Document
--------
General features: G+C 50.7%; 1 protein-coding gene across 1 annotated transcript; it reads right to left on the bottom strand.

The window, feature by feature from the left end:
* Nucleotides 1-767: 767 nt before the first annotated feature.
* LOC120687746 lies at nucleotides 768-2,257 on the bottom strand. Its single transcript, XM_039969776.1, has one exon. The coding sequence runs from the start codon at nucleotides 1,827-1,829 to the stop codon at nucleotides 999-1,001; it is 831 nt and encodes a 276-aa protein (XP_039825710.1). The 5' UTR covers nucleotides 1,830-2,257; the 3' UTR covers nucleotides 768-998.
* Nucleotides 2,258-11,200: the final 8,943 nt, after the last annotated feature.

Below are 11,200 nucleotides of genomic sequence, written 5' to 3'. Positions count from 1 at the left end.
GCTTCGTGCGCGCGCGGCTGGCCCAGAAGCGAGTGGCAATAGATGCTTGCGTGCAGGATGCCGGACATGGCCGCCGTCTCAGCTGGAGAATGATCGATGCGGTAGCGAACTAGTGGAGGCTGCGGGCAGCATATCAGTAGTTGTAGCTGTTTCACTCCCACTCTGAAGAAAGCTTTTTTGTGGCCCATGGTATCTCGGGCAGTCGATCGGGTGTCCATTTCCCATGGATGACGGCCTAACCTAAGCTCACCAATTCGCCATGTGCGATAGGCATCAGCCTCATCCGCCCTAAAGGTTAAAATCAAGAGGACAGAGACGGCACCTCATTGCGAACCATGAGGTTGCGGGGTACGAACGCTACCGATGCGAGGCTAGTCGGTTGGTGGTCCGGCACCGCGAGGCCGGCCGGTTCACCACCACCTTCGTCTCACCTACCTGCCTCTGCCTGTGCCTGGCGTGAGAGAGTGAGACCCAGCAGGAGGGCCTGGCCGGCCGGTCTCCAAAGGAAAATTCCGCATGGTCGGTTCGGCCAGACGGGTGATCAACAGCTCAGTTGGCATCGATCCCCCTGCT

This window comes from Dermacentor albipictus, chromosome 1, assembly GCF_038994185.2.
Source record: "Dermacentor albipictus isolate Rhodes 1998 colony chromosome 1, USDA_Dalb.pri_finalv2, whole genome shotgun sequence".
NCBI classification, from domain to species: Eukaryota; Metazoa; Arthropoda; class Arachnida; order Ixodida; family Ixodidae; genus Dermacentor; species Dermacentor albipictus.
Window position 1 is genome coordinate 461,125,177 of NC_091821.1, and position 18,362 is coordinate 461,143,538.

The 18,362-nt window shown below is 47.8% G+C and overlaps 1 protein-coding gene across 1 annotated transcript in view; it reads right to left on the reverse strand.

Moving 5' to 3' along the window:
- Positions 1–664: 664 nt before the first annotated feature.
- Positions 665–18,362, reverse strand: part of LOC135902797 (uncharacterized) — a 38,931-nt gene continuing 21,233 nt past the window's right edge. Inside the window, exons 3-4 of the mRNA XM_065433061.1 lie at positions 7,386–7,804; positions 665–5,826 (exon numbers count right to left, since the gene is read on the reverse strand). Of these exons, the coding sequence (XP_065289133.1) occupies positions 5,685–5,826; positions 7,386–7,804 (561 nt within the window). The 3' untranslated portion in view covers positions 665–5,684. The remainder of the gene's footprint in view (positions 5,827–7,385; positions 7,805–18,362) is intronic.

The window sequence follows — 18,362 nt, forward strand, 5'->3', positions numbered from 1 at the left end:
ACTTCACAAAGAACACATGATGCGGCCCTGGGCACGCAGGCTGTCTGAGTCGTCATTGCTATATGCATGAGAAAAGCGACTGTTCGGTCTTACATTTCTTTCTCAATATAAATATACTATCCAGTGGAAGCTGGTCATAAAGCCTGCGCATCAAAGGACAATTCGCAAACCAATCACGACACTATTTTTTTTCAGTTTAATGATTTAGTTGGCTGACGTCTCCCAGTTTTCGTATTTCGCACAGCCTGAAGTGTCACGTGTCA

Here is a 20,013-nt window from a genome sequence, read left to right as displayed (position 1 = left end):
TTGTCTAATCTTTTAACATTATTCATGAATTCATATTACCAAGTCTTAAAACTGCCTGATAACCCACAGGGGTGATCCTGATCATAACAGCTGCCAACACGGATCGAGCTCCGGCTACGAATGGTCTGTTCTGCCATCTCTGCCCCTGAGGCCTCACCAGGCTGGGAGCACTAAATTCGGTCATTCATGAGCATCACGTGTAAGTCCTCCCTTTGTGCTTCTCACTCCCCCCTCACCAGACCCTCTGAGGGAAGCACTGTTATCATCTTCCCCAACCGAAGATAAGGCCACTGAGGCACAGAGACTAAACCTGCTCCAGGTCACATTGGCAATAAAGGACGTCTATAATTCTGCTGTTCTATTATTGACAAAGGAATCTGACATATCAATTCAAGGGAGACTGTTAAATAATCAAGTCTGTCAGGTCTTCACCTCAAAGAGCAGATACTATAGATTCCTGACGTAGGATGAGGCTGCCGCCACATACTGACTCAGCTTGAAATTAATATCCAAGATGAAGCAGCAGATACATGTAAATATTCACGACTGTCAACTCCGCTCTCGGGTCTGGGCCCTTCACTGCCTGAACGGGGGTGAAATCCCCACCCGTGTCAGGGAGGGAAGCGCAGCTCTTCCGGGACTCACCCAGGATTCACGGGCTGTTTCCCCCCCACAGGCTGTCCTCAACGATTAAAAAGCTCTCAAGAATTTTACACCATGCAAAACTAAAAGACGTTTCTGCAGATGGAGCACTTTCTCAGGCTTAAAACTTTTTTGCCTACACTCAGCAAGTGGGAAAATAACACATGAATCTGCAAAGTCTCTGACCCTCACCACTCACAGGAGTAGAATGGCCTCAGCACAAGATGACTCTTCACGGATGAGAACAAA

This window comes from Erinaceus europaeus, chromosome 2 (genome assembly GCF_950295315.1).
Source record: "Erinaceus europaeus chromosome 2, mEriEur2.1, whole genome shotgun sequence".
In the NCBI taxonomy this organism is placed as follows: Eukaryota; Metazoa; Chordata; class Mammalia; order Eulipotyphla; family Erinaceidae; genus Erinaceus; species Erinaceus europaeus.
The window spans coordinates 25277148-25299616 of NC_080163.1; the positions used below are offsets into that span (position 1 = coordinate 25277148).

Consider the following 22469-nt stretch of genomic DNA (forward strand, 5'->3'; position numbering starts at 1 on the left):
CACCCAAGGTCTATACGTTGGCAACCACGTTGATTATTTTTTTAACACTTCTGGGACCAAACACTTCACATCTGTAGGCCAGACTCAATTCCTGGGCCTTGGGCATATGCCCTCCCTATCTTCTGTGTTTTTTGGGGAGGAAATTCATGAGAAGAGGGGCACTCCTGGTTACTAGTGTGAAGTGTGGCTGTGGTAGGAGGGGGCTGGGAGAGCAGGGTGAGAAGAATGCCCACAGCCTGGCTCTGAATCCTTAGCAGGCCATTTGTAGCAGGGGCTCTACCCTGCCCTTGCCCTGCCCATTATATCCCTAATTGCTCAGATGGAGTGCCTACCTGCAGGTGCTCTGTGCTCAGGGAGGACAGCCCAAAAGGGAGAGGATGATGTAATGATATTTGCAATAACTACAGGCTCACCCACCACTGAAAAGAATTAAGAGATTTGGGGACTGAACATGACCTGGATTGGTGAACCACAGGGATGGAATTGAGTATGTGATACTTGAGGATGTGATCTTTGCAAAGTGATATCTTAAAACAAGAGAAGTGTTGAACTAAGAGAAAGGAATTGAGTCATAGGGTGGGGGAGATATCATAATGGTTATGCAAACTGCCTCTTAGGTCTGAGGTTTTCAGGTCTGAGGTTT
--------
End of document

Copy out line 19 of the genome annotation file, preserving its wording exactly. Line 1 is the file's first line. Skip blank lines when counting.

TTGTCTAATCTTTTAACATTATTCATGAATTCATATTACCAAGTCTTAAAACTGCCTGATAACCCACAGGGGTGATCCTGATCATAACAGCTGCCAACACGGATCGAGCTCCGGCTACGAATGGTCTGTTCTGCCATCTCTGCCCCTGAGGCCTCACCAGGCTGGGAGCACTAAATTCGGTCATTCATGAGCATCACGTGTAAGTCCTCCCTTTGTGCTTCTCACTCCCCCCTCACCAGACCCTCTGAGGGAAGCACTGTTATCATCTTCCCCAACCGAAGATAAGGCCACTGAGGCACAGAGACTAAACCTGCTCCAGGTCACATTGGCAATAAAGGACGTCTATAATTCTGCTGTTCTATTATTGACAAAGGAATCTGACATATCAATTCAAGGGAGACTGTTAAATAATCAAGTCTGTCAGGTCTTCACCTCAAAGAGCAGATACTATAGATTCCTGACGTAGGATGAGGCTGCCGCCACATACTGACTCAGCTTGAAATTAATATCCAAGATGAAGCAGCAGATACATGTAAATATTCACGACTGTCAACTCCGCTCTCGGGTCTGGGCCCTTCACTGCCTGAACGGGGGTGAAATCCCCACCCGTGTCAGGGAGGGAAGCGCAGCTCTTCCGGGACTCACCCAGGATTCACGGGCTGTTTCCCCCCCACAGGCTGTCCTCAACGATTAAAAAGCTCTCAAGAATTTTACACCATGCAAAACTAAAAGACGTTTCTGCAGATGGAGCACTTTCTCAGGCTTAAAACTTTTTTGCCTACACTCAGCAAGTGGGAAAATAACACATGAATCTGCAAAGTCTCTGACCCTCACCACTCACAGGAGTAGAATGGCCTCAGCACAAGATGACTCTTCACGGATGAGAACAAA